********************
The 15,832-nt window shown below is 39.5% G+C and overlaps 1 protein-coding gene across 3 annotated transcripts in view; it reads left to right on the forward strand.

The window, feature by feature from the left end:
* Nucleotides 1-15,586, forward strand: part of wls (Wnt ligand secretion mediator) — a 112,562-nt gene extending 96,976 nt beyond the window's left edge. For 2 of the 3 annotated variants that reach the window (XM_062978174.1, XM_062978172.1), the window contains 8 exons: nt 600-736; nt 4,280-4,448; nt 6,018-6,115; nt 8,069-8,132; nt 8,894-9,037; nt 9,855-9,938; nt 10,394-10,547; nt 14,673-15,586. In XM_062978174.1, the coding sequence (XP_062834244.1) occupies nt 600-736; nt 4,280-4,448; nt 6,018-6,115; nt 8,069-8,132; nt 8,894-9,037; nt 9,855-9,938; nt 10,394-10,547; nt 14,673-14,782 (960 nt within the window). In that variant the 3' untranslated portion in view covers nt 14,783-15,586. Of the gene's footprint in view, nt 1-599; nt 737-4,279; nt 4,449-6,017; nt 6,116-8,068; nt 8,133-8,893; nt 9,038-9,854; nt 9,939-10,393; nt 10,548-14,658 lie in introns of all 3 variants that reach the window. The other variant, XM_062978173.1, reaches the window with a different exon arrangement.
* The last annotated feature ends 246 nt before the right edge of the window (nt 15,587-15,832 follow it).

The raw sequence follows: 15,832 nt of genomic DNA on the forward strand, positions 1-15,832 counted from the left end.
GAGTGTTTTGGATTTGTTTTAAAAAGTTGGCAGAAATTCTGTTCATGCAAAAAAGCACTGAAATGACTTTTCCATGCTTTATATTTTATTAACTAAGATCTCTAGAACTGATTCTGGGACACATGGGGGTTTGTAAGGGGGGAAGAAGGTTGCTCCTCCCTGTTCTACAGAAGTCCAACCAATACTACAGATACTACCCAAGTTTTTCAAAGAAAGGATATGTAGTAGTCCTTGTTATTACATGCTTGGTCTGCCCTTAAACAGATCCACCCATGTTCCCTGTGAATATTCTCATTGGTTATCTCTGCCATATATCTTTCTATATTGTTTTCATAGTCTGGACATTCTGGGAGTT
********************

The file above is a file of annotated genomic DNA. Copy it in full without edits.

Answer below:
The 15,832-nt window shown below is 39.5% G+C and overlaps 1 protein-coding gene across 3 annotated transcripts in view; it reads left to right on the forward strand.

The window, feature by feature from the left end:
* Nucleotides 1-15,586, forward strand: part of wls (Wnt ligand secretion mediator) — a 112,562-nt gene extending 96,976 nt beyond the window's left edge. For 2 of the 3 annotated variants that reach the window (XM_062978174.1, XM_062978172.1), the window contains 8 exons: nt 600-736; nt 4,280-4,448; nt 6,018-6,115; nt 8,069-8,132; nt 8,894-9,037; nt 9,855-9,938; nt 10,394-10,547; nt 14,673-15,586. In XM_062978174.1, the coding sequence (XP_062834244.1) occupies nt 600-736; nt 4,280-4,448; nt 6,018-6,115; nt 8,069-8,132; nt 8,894-9,037; nt 9,855-9,938; nt 10,394-10,547; nt 14,673-14,782 (960 nt within the window). In that variant the 3' untranslated portion in view covers nt 14,783-15,586. Of the gene's footprint in view, nt 1-599; nt 737-4,279; nt 4,449-6,017; nt 6,116-8,068; nt 8,133-8,893; nt 9,038-9,854; nt 9,939-10,393; nt 10,548-14,658 lie in introns of all 3 variants that reach the window. The other variant, XM_062978173.1, reaches the window with a different exon arrangement.
* The last annotated feature ends 246 nt before the right edge of the window (nt 15,587-15,832 follow it).

The raw sequence follows: 15,832 nt of genomic DNA on the forward strand, positions 1-15,832 counted from the left end.
GAGTGTTTTGGATTTGTTTTAAAAAGTTGGCAGAAATTCTGTTCATGCAAAAAAGCACTGAAATGACTTTTCCATGCTTTATATTTTATTAACTAAGATCTCTAGAACTGATTCTGGGACACATGGGGGTTTGTAAGGGGGGAAGAAGGTTGCTCCTCCCTGTTCTACAGAAGTCCAACCAATACTACAGATACTACCCAAGTTTTTCAAAGAAAGGATATGTAGTAGTCCTTGTTATTACATGCTTGGTCTGCCCTTAAACAGATCCACCCATGTTCCCTGTGAATATTCTCATTGGTTATCTCTGCCATATATCTTTCTATATTGTTTTCATAGTCTGGACATTCTGGGAGTT